Huge investments are done every year in the Eastern regions as part of a larger plan to improve development and reduce the differences with respect to the Western. This process is supported by the many semiconductor’s companies present in this area which would likely provide key synergies at silicon manufacturing.

2011 shareholder letter from Warren Buffet

February 29, 2012 Leave a comment

Warren Buffet has publicized his annual letter for the Berkshire Hathaway Inc. shareholders discussing its performance in the S&P500 during the year 2011. It is always worth it reading such a great businessman as Buffet, moreover since goes through some burning topics I’d like to comment below. The complete letter is available on the corporate website: http://www.berkshirehathaway.com/letters/letters.html

Even though Berkshire’s outperformed the S&P500 average results, Buffet do not hesitate to admit a few mistakes for miscalculating win/loss ratio in some investments he has done. It’s not common to see such a big fish stating a “major unforced error” and this behavior is maybe a cause for his long term great success.

 

He is fully convinced that housing business will come back, not as soon as he predicted – which has led Berkshire into some losses this year – but in a near future, involving thousands of new jobs due to the importance this sector’s got in America. Is this expected to happen in Spain too? I hope not. Housing meant (and still does) a huge business in the EEUU, boosted by the financial firms, but they have an industrial background we do not. Coming back to housing here in Spain would culminate in a situation even worse than we are facing nowadays. “As is well-known, the U.S. went off the rails in its home-ownership and mortgage-lending policies, and for these mistakes our economy is now paying a huge price. All of us participated in the destructive behavior – government, lenders, borrowers, the media, rating agencies, you name it” he says. Just watching Inside Job to making an idea of what happened – although any film is fully objective some irrefutable figures arise.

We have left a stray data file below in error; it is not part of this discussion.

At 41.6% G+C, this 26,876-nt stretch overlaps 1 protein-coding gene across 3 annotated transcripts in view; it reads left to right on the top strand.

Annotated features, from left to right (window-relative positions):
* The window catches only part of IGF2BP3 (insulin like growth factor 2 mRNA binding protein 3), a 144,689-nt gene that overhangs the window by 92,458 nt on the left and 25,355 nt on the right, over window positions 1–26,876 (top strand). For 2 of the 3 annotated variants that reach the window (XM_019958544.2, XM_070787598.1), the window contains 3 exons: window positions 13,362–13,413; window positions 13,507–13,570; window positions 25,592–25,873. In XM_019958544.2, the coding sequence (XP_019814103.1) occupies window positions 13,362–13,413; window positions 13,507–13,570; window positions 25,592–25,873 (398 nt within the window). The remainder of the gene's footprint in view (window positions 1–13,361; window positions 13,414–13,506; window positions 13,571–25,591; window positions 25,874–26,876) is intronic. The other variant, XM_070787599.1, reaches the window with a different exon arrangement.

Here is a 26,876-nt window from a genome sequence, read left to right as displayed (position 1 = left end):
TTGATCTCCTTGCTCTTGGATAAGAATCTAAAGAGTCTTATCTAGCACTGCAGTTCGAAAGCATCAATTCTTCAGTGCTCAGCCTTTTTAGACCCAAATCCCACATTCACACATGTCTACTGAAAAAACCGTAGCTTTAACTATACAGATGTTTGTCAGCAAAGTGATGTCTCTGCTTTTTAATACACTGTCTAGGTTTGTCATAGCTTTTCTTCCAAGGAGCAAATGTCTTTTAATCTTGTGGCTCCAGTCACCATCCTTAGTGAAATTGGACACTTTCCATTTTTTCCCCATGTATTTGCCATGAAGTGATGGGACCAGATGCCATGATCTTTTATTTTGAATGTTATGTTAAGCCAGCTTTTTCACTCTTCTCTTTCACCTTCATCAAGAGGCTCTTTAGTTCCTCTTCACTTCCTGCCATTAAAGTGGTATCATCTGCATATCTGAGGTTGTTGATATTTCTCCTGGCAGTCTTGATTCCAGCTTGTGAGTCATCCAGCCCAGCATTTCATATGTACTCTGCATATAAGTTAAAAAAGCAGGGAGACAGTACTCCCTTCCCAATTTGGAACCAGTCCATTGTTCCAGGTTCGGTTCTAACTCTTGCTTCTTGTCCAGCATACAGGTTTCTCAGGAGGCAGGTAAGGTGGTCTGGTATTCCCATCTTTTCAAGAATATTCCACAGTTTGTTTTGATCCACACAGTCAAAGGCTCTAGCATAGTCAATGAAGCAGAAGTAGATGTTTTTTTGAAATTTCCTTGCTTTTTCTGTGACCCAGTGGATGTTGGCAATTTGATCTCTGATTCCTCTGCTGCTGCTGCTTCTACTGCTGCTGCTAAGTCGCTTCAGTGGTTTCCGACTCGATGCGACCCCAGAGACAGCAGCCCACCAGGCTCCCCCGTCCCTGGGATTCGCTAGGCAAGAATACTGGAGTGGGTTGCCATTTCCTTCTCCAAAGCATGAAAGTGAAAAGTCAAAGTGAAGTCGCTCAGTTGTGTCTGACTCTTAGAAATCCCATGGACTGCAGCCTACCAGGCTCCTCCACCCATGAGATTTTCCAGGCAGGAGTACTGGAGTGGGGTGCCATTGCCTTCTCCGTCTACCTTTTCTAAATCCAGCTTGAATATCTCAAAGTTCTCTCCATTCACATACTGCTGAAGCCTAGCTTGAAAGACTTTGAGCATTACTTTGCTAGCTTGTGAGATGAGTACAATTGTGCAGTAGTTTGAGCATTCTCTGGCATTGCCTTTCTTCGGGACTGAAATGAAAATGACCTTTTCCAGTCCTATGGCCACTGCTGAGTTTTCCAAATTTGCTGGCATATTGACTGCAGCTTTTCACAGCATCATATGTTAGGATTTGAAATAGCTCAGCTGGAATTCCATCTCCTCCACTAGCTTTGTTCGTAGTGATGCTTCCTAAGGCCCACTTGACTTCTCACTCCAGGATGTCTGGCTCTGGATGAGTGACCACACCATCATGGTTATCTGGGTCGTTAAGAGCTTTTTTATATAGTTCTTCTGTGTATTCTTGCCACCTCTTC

When refers to insurance subsidiaries, Buffet describes which four disciplines any insurer should ensure before signing a premium. The last one is do not make the deal if numbers do not work out just because “the other guy is doing it so we must do it as well”. Not every customer does worth and it is something to bear in mind to ensure long-term profitability. We cannot do everything for everyone, trade-offs are as important as our own product’s features.

“Buy commodities, sell brands”. This KISS statement summarizes what marketing means. Buying commodities reduces your suppliers’ control while strong brands let higher margins. You will have to spend a lot of time in focusing on your customer afterwards.

I find Berkshire’s investing philosophy very interesting. While the standard approach is laying out money expecting to receiving more in the future, they focus on purchasing power. An investment can be influenced by many diverse factors such as inflation, currency exchange rates and taxes. Current world’s gold stock is $9.6 trillion, the same than all US cropland plus 16 Exxon Mobils. Obviously since the first produces nothing, the second would have delivered corn, wheat, cotton and dividends. In Buffet’s opinion, a new bubble is forming due to “well-publicized rising prices”, as happened also with Internet stocks and houses last decade.